4. Material characterization
The investigated blade consists of three main types of pre-preg glass/epoxy composites: Unidirectional plies,bi-axial and tri-axial materials.Bi-axial and tri-axial plies contain two and threesame unidirectional fabrics, respectively, which arestitched together (thus are not woven). The main reasonfor not using woven form of composites is due to disad-vantages of using them based on their fatigue properties.In the woven form, due to out-of-plane curvature of fabrics, stress concentrations happen and consequentlyfatigue performance of these materials decreases dra-matically [3].Tri-axial and bi-axial fabrics are used in the shellstructure and unidirectional and bi-axial are used inthe spar structure. The conﬁguration of the bi-axial lam-ina is [0/90]
T
and the conﬁguration of the tri-axial lam-inate is [0/+45/
45]
T
. Two kinds of foam (PMI andPVC) are used respectively at the spar and shell loca-tions, respectively, in order to construct the sandwichpanel.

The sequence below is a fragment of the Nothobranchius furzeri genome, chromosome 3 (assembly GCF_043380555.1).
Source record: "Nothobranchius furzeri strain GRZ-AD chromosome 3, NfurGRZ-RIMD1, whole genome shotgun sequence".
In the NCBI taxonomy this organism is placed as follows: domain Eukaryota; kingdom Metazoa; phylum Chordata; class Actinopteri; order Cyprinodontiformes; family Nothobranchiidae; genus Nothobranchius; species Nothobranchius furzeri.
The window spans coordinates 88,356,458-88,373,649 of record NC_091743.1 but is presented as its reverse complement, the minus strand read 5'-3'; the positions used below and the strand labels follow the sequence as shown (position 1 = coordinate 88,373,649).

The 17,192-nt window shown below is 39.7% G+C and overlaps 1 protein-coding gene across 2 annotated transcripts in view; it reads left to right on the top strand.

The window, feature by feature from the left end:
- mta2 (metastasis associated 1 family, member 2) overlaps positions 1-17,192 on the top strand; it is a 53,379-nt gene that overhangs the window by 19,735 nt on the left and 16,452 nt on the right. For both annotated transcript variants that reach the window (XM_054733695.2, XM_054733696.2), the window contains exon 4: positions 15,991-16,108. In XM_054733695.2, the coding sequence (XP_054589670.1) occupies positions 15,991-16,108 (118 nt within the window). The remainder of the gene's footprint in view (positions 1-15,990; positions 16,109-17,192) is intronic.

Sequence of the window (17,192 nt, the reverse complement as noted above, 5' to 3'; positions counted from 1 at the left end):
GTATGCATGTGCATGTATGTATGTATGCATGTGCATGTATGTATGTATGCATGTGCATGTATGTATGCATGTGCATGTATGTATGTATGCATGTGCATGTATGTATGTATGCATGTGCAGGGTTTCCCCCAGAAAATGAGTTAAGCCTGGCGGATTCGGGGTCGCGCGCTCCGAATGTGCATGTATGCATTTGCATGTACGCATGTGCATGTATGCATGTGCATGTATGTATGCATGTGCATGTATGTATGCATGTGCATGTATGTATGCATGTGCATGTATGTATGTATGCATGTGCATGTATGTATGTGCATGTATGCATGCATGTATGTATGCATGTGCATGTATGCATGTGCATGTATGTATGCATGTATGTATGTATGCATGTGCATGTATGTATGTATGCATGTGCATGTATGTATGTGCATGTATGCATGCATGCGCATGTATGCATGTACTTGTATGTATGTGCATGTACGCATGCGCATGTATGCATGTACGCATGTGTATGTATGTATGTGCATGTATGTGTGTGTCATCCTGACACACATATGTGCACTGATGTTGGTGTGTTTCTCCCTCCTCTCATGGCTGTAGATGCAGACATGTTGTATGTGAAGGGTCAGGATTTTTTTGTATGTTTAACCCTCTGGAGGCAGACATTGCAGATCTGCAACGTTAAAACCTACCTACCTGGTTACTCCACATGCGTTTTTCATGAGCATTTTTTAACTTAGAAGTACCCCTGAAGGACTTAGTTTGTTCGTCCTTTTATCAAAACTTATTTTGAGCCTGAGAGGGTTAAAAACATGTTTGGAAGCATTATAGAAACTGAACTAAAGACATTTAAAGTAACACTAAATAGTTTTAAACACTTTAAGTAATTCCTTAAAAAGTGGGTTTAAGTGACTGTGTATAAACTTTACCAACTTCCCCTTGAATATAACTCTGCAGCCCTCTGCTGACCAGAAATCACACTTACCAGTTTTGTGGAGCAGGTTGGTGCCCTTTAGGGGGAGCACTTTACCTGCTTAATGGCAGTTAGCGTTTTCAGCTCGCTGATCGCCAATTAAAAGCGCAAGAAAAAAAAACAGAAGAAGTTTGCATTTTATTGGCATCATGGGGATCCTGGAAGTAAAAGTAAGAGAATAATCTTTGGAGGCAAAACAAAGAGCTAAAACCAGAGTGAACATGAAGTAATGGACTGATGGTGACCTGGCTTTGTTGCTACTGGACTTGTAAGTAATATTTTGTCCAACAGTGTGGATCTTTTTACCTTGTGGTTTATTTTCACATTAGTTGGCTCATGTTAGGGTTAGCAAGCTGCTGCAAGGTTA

Table 1General speciﬁcations of investigated bladeLength 22,900 mmMaximum chord 2087 mmStation of maximum chord R4500Minimum chord 282.5 mmTwist 15.17
Station of CG R8100Weight of blade 1250 kgTip to tower distance 4.5 mSurface area 28 m
2
Airfoil cross-section types FFA-W3, NACA-63-xxx, MIXFig. 3. Finite element model of turbine blade showing loads andboundary conditions for convergence consideration.
Convergency Based on Stress
600109266042371221312170161541813232102848508766457284358263434281876
Number of Elements
V o n M i s s e s S t r e s s
Convergency Based on Deflection
6001092187626346604572843583428850810284132321541817016766421312 23712